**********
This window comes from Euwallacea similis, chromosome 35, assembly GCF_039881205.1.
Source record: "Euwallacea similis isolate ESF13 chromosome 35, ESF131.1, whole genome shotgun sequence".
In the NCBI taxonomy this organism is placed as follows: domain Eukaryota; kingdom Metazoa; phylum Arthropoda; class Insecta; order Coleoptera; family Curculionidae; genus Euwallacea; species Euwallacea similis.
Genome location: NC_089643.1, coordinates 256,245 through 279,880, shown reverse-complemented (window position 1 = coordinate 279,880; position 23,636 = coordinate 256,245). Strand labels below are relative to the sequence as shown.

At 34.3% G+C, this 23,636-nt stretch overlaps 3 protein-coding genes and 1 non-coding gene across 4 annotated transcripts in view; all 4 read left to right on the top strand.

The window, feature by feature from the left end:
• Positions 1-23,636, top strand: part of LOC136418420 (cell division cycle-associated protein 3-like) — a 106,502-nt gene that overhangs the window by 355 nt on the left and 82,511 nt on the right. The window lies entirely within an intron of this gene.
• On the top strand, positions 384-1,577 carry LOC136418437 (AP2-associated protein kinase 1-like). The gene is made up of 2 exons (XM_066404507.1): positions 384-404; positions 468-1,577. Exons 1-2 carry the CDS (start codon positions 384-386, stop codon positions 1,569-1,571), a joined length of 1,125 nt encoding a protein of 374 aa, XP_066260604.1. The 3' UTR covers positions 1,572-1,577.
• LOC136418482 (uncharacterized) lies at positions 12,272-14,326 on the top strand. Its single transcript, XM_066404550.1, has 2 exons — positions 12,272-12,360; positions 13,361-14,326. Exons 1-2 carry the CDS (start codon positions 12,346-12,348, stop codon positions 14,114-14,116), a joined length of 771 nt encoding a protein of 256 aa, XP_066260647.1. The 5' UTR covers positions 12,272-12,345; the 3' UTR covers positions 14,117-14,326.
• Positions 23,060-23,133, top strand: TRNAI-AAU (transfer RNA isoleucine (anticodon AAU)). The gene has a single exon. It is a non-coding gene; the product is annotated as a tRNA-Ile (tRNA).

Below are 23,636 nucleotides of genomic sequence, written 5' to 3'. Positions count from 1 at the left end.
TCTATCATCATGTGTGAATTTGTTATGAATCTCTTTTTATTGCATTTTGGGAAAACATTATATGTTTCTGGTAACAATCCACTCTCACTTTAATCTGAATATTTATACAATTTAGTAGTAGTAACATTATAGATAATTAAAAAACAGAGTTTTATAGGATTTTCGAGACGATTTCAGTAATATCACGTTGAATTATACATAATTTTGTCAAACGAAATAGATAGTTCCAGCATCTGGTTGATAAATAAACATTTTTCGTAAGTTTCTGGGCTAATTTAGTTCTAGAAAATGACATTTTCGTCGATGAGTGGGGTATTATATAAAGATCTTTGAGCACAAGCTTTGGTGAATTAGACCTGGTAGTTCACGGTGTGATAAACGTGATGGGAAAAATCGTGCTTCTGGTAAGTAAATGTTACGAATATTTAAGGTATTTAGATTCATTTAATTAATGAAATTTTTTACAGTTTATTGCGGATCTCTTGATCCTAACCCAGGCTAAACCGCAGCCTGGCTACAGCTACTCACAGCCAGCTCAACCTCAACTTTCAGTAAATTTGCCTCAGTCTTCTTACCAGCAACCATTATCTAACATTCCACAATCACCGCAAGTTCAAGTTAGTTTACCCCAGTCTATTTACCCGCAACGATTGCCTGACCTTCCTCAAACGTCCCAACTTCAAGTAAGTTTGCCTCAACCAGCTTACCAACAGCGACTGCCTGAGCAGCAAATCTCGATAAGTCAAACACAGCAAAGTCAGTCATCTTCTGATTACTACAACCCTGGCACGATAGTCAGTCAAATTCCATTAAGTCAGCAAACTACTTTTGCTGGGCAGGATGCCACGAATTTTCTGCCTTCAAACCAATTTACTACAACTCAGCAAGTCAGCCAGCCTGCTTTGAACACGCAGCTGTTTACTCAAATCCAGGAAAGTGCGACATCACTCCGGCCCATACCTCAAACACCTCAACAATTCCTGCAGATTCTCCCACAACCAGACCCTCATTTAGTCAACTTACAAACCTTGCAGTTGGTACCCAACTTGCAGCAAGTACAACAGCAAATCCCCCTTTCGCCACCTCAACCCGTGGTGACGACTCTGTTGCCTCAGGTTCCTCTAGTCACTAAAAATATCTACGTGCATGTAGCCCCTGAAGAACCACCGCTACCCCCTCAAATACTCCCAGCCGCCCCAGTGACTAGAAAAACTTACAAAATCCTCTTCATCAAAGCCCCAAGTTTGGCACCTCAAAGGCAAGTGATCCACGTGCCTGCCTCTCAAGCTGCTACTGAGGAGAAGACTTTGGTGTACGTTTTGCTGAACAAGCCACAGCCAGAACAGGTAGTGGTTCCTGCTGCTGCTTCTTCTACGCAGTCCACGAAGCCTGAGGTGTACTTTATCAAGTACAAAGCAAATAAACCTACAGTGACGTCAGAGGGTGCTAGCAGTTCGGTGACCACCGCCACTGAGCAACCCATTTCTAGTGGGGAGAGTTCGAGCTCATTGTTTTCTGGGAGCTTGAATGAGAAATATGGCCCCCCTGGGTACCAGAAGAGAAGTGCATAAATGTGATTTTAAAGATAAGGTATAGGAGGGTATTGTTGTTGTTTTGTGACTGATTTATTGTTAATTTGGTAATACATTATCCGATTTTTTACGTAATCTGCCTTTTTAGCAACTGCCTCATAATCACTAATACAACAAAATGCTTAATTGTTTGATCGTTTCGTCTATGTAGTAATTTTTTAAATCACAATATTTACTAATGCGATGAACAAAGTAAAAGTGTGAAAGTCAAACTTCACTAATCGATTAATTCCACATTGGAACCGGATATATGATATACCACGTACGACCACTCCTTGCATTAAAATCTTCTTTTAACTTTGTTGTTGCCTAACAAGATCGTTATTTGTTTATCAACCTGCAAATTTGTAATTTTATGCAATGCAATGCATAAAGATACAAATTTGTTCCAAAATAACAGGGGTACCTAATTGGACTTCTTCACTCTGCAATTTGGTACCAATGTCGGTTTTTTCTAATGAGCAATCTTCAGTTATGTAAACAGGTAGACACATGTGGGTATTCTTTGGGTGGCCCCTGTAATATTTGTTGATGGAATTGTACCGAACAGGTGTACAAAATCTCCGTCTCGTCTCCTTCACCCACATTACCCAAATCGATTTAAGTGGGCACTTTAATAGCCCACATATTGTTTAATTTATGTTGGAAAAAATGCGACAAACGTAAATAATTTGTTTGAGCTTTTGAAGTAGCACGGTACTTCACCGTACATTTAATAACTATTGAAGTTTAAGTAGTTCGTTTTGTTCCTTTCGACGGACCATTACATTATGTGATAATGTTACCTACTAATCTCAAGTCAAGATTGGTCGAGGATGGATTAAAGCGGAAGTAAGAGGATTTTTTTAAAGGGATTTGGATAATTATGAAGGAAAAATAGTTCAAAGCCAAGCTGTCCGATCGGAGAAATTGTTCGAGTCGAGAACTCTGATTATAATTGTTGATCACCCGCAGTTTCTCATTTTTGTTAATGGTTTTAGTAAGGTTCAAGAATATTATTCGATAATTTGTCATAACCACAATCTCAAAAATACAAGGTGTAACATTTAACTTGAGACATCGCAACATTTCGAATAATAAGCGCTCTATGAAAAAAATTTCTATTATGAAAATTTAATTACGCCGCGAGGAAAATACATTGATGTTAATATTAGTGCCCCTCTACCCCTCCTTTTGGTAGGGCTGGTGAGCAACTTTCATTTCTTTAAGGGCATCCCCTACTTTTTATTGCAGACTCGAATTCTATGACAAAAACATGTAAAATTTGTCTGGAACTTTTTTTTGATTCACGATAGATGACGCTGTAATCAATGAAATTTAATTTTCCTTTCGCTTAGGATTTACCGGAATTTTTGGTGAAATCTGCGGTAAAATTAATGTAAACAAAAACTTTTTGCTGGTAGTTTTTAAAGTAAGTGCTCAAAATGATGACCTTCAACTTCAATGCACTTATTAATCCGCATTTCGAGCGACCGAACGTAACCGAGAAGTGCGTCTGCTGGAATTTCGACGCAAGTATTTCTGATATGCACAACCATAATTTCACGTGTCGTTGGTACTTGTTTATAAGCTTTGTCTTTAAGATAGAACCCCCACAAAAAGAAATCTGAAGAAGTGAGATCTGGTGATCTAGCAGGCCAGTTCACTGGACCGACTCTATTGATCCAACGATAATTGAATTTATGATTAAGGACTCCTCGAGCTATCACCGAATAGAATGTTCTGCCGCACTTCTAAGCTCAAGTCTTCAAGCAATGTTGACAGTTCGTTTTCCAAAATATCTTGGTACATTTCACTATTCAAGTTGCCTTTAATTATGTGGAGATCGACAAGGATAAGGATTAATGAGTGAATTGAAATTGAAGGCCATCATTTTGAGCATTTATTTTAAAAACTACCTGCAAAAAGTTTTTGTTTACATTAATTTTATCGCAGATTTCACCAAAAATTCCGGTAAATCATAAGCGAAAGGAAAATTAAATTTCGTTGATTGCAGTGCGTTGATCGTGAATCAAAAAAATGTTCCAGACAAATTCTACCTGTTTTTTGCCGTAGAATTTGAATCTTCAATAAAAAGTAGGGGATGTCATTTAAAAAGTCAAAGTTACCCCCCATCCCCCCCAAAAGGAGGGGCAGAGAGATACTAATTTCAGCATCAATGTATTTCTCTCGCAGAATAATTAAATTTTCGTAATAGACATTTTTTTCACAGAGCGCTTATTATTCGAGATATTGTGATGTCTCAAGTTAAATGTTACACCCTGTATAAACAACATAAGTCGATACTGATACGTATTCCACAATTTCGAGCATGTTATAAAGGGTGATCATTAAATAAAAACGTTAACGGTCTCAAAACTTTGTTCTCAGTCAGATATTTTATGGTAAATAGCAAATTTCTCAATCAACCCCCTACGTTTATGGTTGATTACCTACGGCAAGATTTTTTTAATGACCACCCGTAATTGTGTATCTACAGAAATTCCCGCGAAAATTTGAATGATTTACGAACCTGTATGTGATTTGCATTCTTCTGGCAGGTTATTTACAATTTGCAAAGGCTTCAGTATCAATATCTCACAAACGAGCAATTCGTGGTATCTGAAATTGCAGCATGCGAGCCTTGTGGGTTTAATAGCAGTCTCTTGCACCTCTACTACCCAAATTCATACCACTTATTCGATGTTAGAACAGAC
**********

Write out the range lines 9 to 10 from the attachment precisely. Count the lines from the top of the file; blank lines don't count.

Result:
• LOC136418482 (uncharacterized) lies at positions 12,272-14,326 on the top strand. Its single transcript, XM_066404550.1, has 2 exons — positions 12,272-12,360; positions 13,361-14,326. Exons 1-2 carry the CDS (start codon positions 12,346-12,348, stop codon positions 14,114-14,116), a joined length of 771 nt encoding a protein of 256 aa, XP_066260647.1. The 5' UTR covers positions 12,272-12,345; the 3' UTR covers positions 14,117-14,326.
• Positions 23,060-23,133, top strand: TRNAI-AAU (transfer RNA isoleucine (anticodon AAU)). The gene has a single exon. It is a non-coding gene; the product is annotated as a tRNA-Ile (tRNA).